As school was canceled for a second day Thursday, negotiators for the Seattle school district and its teachers union remained far apart on teacher pay.
As Seattle teachers walked the picket lines for a second day Thursday, district officials are saying they don’t have enough money to pay educators as much as they’re asking.
And although the Seattle School Board has authorized Superintendent Larry Nyland to take legal action, the district has no immediate plans to seek a court order to try to force teachers and other school employees back to work. It is hoping, instead, for a swift resolution.
At 3:30 p.m., the district announced that school would be closed again Friday for the third day. Spokeswoman Stacy Howard said district officials plan to continue to meet with mediators, and is waiting for a counteroffer from the union.
“We feel like we’ve made a very fair offering and now we’re just waiting for a response,” she said.
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But the union says it wants something new from the district before its bargaining team returns to the table.
Around 2 p.m. Thursday, Seattle Education Association Jonathan Knapp said union leaders had a good conversation with a mediator in the morning and “anything can happen” this evening as far as meeting again.
“The school board needs to come forward with some new ideas,” he said. “Until we have something new from the district, we don’t see why we would go back to the bargaining table.”
Knapp said union members will continue picketing Friday and beyond until the two sides agree on a contract.
On Wednesday, district officials say the Seattle Education Association’s proposal would cost $84.3 million over two years, more than twice as much as the $29.4 million the district says it can afford.
“The district’s offer is very competitive,” said Ballard High School Principal Keven Wynkoop, a member of the district’s bargaining team, at a Wednesday afternoon news conference. He said Seattle has been one of the top three highest-paying districts in the state, adding, “We expect to stay in that ballpark.”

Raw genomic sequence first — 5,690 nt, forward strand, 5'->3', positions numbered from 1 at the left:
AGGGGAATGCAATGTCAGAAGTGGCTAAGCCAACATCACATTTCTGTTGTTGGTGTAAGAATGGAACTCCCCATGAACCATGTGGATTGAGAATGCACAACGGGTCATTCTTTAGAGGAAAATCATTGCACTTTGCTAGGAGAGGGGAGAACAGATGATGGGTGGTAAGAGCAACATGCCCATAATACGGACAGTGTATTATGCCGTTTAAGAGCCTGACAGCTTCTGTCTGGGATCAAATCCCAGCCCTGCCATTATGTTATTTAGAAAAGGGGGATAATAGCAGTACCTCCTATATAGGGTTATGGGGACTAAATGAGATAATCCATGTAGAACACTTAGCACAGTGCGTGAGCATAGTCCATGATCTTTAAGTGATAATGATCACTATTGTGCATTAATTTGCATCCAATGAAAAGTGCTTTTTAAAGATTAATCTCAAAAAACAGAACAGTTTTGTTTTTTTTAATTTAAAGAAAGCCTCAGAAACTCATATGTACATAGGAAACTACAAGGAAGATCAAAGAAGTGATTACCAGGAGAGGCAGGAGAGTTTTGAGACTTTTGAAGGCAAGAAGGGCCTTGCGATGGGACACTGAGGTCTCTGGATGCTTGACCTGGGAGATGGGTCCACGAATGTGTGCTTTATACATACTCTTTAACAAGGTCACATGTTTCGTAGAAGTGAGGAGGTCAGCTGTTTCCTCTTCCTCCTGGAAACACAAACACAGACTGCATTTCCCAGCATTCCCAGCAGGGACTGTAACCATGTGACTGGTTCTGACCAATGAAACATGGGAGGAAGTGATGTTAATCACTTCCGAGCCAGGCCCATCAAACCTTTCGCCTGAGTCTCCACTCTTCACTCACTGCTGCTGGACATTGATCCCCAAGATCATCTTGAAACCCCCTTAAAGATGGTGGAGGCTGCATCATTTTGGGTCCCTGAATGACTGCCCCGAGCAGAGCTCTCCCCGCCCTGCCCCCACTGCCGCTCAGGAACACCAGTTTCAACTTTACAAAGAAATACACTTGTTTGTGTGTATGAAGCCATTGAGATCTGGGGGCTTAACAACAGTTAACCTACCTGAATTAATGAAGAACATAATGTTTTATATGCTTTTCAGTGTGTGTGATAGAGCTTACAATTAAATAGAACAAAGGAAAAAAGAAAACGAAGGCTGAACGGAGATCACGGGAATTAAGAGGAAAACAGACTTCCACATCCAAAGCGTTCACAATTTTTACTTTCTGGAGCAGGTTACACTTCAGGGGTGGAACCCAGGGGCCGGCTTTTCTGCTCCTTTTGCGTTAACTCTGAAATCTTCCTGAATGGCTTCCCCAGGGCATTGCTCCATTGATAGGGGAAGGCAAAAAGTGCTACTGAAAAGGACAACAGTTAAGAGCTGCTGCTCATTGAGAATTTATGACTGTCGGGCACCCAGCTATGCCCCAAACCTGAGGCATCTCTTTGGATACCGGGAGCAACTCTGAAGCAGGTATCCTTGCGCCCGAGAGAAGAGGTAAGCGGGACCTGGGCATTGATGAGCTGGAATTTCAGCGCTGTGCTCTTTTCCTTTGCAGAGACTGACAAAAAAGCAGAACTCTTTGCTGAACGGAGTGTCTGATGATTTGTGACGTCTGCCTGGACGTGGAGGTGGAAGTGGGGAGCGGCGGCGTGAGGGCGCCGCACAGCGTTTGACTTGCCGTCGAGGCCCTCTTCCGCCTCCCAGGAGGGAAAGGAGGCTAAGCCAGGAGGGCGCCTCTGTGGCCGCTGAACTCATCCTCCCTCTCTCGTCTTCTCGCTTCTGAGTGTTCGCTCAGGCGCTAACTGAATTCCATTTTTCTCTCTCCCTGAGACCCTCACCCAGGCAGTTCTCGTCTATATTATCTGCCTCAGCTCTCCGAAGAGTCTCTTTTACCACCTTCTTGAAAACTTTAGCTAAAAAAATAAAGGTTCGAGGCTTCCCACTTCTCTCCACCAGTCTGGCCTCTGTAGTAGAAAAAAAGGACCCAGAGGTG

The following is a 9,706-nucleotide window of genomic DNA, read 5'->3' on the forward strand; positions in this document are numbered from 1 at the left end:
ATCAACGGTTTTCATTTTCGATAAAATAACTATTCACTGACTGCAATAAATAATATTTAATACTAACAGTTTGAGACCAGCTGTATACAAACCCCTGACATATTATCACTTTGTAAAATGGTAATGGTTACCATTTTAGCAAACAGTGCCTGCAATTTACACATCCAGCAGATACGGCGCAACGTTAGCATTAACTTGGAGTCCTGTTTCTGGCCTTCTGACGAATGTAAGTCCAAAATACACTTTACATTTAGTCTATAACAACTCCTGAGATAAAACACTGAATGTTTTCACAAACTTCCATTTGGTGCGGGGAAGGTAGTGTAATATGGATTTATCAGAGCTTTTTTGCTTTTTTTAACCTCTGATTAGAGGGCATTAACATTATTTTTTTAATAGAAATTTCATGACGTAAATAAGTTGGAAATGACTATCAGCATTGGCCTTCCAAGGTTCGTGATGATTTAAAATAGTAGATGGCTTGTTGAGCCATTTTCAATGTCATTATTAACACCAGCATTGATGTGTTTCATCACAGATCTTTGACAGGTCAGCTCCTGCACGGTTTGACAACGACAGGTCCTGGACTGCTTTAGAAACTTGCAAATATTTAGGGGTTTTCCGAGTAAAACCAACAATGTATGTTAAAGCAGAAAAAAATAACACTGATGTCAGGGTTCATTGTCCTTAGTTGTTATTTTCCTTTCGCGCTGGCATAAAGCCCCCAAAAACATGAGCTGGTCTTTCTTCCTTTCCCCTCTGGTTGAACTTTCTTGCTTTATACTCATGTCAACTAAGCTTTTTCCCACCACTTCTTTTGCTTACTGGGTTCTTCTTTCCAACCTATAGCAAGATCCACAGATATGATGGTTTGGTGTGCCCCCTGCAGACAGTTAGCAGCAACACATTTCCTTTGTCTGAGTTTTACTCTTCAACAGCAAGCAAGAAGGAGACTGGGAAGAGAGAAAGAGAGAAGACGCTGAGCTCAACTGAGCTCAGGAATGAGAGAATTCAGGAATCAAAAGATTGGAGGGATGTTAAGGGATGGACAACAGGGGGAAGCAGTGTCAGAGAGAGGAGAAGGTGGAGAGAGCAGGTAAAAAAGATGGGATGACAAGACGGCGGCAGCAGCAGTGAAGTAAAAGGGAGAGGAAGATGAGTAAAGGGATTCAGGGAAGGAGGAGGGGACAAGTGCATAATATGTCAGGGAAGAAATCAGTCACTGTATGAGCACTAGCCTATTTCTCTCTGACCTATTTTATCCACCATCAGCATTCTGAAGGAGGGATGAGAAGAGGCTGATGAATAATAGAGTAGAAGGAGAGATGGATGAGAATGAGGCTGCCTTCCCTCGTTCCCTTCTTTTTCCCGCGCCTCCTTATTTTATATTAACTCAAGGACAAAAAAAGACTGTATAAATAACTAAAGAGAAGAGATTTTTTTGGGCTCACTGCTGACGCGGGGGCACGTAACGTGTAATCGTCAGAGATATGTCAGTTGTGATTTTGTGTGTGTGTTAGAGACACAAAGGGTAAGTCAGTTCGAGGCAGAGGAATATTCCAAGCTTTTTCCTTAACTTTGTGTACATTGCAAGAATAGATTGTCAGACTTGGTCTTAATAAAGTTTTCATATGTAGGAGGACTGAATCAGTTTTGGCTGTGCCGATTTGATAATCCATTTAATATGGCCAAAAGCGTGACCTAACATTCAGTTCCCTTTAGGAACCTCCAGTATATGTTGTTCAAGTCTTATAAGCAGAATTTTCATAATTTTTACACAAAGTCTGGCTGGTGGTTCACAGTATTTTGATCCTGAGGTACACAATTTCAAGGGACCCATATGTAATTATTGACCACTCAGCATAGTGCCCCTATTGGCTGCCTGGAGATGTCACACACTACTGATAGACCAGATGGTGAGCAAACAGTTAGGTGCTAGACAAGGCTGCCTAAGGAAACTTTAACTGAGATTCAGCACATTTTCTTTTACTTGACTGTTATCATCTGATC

The district’s latest offer would raise teachers’ salaries by 2 percent this year, 3.2 percent next year and 4 percent in 2017-18. When a state-approved cost-of-living adjustment is included (3 percent this year and 1.8 percent the following year), teachers would receive a 14 percent pay bump over three years.
The Seattle Education Association is asking for a 5 percent raise this year and 5.5 percent next year. With the cost-of-living adjustment, the raise would total 15.3 percent over two years.
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Throughout the district Wednesday and Thursday, teachers walked the picket lines in front of their schools and said they had no plans to back down.
It is the first time in 30 years that Seattle teachers have gone on strike over contract issues. (Teachers have participated in one-day walkouts to protest state funding, including one this year.)
Engineering instructor Doug Hartley was among dozens of Cleveland High School employees Wednesday morning who cheered for honking cars and waved signs saying “On Strike!” at South Lucile Street and 15th Avenue South.
“It doesn’t seem like we’re getting much respect from the district. It isn’t about the money or anything else; it’s respect,” he said.
Raw video: Watch the voteSeattle educators have voted to strike on Sept. 9 if an agreement isn't reached. (Paige Cornwell / The Seattle Times)
Hartley has been a Seattle Public Schools employee for more than two decades. And after years of settling for what he called subpar contracts, he said teachers aren’t going to roll over anymore.
“We’ve been putting up for so much for so long. At some point, it’s the tipping point,” he said.